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it.” Mr. Brownson's remarks do not affect only some particular form of government, such as absolute monarchy, but they extend to all temporal powers of every description and shape. Speaking of the present action of his own Republican government, he writes thus: “ Democracy with us takes the place of royalism in the old world, and the people usurp the functions of the Church : the people make the laws. Any religion may be professed which does not deny their supremacy, but none, which by its own constitution and laws is beyond their control. They will permit no Church that is incapable of becoming a national Church, or that receives its constitution and laws from another or a higher than an American source. Hence their peculiar hostility to the Catholic Church. The madmen leading on the war against her do not know how to state their own objections. They oppose her as anti-American, and as incompatible with the Republican form of government, which is ridiculous and absurd. They pretend that we Catholics cannot be loyal citizens. As if our obedience to the Pope was incompatible with our allegiance to the state. Poor fools! they only echo the worn-out allegations of royalism, under cover of which it trampled on all rights, human and divine, natural and acquired, and established pure centralized despotism. The real ground of their opposition to us is, that our Church, being Papal, and therefore essentially one and Catholic, cannot be a particular national Church, independent of all extra-national ecclesiastical authority. Such is the character of our religion, that it is and must be independent of every national authority, and inflexible before public opinion. It is not that our religion is anti-American, or hostile to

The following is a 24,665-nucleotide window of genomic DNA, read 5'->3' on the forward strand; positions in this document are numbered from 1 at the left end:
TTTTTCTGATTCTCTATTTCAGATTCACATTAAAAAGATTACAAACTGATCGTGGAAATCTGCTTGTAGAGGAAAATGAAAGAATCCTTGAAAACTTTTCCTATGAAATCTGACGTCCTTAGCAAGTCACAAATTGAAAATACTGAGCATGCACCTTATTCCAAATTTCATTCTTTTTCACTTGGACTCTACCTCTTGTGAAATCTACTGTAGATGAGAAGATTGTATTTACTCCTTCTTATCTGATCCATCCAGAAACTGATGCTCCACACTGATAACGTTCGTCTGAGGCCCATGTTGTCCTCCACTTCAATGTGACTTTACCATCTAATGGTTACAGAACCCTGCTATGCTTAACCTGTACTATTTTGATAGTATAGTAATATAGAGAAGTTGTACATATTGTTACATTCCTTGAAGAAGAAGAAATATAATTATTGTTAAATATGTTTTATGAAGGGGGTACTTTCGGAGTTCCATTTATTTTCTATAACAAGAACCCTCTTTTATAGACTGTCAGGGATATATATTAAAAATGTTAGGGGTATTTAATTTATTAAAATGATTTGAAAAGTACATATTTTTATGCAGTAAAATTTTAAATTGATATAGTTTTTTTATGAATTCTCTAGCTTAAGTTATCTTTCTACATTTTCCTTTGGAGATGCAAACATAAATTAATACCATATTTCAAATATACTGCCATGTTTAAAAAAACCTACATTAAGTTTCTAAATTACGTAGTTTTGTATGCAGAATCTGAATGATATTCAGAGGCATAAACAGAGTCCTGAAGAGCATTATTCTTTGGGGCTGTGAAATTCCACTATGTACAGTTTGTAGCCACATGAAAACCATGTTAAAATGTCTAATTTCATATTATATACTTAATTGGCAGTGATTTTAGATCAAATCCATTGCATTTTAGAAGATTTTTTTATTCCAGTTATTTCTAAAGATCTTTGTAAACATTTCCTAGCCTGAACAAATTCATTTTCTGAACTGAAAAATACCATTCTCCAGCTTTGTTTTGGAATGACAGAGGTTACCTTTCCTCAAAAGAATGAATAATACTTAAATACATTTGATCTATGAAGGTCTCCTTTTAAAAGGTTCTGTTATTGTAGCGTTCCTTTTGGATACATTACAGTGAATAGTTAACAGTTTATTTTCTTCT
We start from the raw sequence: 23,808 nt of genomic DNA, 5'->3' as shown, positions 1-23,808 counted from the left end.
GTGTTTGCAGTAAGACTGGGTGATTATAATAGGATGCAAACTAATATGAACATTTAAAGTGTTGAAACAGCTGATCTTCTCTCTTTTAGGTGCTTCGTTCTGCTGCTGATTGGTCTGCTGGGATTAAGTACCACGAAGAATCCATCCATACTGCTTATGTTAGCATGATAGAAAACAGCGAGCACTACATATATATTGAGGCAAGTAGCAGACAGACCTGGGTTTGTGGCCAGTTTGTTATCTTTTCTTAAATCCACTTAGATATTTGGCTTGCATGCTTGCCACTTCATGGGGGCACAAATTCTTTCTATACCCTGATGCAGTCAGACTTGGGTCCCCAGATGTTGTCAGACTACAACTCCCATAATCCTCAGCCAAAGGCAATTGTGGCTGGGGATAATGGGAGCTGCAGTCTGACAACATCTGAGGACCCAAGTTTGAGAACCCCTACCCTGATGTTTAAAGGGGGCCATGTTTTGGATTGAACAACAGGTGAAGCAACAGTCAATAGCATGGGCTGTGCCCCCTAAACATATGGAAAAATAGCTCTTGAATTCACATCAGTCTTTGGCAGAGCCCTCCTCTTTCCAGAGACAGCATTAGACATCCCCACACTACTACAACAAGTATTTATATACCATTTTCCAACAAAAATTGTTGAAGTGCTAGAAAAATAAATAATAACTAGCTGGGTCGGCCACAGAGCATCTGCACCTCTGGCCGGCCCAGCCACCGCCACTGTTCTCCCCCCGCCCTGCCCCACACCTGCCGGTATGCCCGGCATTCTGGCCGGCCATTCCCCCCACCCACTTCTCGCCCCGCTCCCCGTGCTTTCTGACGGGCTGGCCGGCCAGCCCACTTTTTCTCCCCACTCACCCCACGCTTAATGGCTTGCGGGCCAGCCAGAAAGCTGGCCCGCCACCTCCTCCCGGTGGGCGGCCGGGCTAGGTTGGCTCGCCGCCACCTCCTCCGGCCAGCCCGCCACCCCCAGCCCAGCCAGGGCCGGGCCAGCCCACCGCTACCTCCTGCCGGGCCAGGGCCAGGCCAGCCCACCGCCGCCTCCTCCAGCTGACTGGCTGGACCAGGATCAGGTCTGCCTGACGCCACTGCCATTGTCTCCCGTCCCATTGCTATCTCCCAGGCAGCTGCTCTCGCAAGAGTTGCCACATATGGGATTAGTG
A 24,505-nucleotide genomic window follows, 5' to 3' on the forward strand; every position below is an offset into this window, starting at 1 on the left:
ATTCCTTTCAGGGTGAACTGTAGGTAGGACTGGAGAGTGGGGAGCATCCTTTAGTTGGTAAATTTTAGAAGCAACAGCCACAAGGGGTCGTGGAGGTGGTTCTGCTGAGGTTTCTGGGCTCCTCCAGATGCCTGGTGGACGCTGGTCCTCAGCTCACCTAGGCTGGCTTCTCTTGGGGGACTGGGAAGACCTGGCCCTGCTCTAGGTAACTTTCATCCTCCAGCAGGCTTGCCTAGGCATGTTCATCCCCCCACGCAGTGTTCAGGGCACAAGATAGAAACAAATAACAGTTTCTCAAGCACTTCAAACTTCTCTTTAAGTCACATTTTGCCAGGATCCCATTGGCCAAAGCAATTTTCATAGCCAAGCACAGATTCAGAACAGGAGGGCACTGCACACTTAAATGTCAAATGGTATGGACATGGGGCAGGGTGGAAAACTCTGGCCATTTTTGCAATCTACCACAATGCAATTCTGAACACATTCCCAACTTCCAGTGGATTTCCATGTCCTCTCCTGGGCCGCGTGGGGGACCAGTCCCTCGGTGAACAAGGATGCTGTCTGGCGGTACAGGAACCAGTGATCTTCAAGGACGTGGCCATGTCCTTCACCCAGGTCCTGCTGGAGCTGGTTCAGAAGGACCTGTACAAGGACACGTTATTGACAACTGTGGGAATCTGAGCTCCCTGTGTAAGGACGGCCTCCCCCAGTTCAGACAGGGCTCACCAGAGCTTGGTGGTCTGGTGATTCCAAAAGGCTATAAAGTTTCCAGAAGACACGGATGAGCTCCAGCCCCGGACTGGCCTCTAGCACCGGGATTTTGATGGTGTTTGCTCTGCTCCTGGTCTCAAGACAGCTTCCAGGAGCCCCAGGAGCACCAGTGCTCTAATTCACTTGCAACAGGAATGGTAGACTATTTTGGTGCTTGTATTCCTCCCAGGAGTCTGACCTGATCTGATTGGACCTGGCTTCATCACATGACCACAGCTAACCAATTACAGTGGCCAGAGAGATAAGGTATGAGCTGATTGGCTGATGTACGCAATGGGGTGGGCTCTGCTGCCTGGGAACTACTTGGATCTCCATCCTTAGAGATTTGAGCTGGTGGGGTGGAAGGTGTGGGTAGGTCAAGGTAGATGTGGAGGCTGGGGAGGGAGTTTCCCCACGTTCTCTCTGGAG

the political institutions of the country, but that it is not, and cannot, without losing its identity, be made the slave of the popular will, and alterable at its caprices. It is above the popular power, and does not derive from popular sovereignty. It asserts boldly, in the face of the sovereign people, of statesmen, politicians, and demagogues, that God is God, and that to worship the king or the people as God, is foul idolatry. This is what gives offence and excites the Know-nothing, or so called American movement against us."

And how far shall this lamentable state of things go? How long shall the kings and princes of the earth continue to afflict the fair bride of Christ? How long shall they turn a deaf ear to her voice, disregard her high privileges, and make light of her rights? Let all true believers dispel all anxious fears, and rest with perfect confidence in God. The Almighty, who " has set bounds around the sea, and made it bars and doors, and said, Hitherto shalt thou come, and shalt go no farther, and there shalt thou break thy swelling waves,' has also set bounds to the kingdoms of this world until they all become the kingdoms of our Lord and His Christ. It is not for us to know the times and the moments which the Father has put in His own power; yet we know that “the day of the Lord of hosts shall be upon every one that is proud and high-minded, and upon every one that is arrogant, and he shall be humbled." 2 at thy right hand,” says holy David, "hath broken kings at the day of His wrath. He shall judge amongst nations, He shall fill ruins : He shall crush the heads in the land of many A time Job xxxviii. 10, 11.

2 Is. xi. 3 Psalm cix. 5, 6.

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will come when the stone which was cut out of the mountain without hands will strike at the feet of human greatness, and break into pieces all worldly power; a time will come when - judgment shall sit, that the power of the wicked one may be taken away, and be broken into pieces, and perish even to the end. And that the kingdom and power, and the greatness of the kingdom under the whole heaven may be given to the people of the saints of the Most High: whose kingdom is an everlasting kingdom, and all kings shall serve Him, and shall obey Him.”1